I certainly blamed her for several wayward putts when I played her namesake golf course, the White Witch.
Play begins with an eye-opener — a 550-yard, par-5, which drops abruptly off the tee to a canted fairway, then climbs steeply past a succession of huge bunkers on the right to a small tabletop green tucked out of sightly off to the right. It is the most daunting hole on the course from the tee, and one of the prettiest I have seen.
The 10th hole is as deceptive as Annee herself, a 621-yard, par-5 doglegging around bunkers on the edge of a ravine. Fortunately it’s downhill off the tee. Cutting the corner, while risky, can pay off with a ball on the green in two if your lucky, despite the hole’s length.
The 164-yard, par-3 14th hole can be as tough as it looks, depending on the wind. The shallow peninsula green lies more than 100 feet below the tee, on the far side of water. The elevated tee provides a great view of the dogleg 15th hole, as well as the fairway of the difficult par-5 16th.
The par-3 17th hole is 161 yards slightly downhill to a small green surrounded by sand bunkers. Unless the wind throws a tantrum, this is not a hard hole. But it is among the most memorable for its beauty — white sand sharply contrasting with rich green turf and the blue backdrop of ocean. A windswept tree silhouetted against the sky provides just the right finishing touch.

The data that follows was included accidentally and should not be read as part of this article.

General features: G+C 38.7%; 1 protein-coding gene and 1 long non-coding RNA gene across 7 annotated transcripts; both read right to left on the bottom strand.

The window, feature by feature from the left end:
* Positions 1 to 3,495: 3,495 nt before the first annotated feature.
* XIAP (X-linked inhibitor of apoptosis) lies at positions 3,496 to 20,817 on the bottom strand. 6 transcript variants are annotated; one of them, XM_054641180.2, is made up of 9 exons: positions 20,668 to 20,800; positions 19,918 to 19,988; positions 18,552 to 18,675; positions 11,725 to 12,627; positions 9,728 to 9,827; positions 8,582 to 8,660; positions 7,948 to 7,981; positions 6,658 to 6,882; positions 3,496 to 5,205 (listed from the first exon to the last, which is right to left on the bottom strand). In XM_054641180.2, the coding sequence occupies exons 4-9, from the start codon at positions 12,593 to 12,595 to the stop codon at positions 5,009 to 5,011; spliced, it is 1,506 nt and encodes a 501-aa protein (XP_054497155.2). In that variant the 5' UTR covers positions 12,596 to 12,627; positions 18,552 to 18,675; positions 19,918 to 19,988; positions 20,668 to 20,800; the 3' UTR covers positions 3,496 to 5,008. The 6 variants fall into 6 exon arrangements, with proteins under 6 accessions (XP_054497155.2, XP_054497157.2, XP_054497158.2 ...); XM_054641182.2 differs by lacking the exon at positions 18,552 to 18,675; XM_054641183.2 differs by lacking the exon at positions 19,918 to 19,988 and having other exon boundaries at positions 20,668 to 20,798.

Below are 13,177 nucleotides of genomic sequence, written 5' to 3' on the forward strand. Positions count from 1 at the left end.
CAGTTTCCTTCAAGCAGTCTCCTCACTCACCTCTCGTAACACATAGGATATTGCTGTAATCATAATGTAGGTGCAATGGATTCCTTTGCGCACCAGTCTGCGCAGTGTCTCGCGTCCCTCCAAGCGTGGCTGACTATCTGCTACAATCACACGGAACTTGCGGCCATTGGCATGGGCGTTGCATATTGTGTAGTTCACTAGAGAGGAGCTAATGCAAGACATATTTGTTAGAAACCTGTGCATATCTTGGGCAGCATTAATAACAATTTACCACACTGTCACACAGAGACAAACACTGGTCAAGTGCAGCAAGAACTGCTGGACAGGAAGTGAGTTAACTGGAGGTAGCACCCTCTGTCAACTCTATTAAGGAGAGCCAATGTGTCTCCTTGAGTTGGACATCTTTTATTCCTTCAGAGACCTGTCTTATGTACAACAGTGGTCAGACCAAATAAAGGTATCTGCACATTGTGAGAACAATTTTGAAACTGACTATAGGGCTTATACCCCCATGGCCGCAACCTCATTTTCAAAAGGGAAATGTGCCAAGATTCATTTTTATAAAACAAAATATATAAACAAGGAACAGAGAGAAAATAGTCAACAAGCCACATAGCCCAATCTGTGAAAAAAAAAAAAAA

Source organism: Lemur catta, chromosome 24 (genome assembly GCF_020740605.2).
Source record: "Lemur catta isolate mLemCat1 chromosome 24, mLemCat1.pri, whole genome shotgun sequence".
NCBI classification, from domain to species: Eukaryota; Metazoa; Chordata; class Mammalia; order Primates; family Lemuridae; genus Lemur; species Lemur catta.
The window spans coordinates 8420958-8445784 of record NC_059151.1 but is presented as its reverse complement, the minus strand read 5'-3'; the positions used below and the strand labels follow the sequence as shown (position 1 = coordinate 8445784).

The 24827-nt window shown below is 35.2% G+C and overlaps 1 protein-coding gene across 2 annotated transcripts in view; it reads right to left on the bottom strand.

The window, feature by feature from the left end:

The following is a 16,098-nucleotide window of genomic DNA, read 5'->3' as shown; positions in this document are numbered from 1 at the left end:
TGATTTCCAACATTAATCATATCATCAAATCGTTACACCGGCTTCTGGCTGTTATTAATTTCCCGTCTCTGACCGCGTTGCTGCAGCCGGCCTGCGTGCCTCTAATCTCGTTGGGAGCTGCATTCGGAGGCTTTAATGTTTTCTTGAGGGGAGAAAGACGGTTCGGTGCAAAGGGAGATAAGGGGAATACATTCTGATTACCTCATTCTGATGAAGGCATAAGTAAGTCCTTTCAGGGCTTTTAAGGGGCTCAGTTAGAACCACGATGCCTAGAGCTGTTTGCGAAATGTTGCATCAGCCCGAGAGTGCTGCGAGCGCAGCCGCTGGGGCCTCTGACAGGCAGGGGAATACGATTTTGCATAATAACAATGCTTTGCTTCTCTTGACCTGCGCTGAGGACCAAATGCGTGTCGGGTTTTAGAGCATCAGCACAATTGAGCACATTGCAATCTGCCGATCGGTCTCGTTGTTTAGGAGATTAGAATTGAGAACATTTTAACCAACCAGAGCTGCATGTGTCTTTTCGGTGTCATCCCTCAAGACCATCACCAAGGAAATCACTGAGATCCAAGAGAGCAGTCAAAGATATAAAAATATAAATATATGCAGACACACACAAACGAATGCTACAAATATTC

16 of 18 holes offer views of the Caribbean Sea. Once you play the course you will want to come back and play it again.
Richard Albert “Dick” Vermeil (born October 30, 1936) is a former American head coach for the National Football League‘s Philadelphia Eagles (1976–1982), St. Louis Rams (1997-1999) and Kansas City Chiefs (2001-2005). He is in the Sid Gillman coaching tree and has coached at every level; Vermeil owns the distinction of being named “Coach of the Year” on four levels: High School, Junior College, NCAA Division I and Professional Football.
Kurtis Eugene “Kurt” Warner (born June 22, 1971) is a retired, and former quarterback for the Arizona Cardinals, New York Giants, and St. Louis Rams of the National Football League. He was originally signed by the Green Bay Packers as an undrafted free agent in 1994, after playing college football at Northern Iowa.
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All Star Baseball is one of the two most popular baseball board games of the last sixty years, and has been honored as one of the fifty most influential American board games of all time. It was manufactured by Cadaco-Ellis and designed by baseball player Ethan Allen (1904-1993).
The game first appeared in 1941 and a special version is still sold today. It was the best-selling baseball board game of all time, and is the only such game to have been distributed through mass market channels and toy stores for any extended period of time. The annual versions of the game were discontinued in the mid-1990s due to the loss of market share to computer games and greatly increased player licensing costs, but a commemorative version was issued in 2003.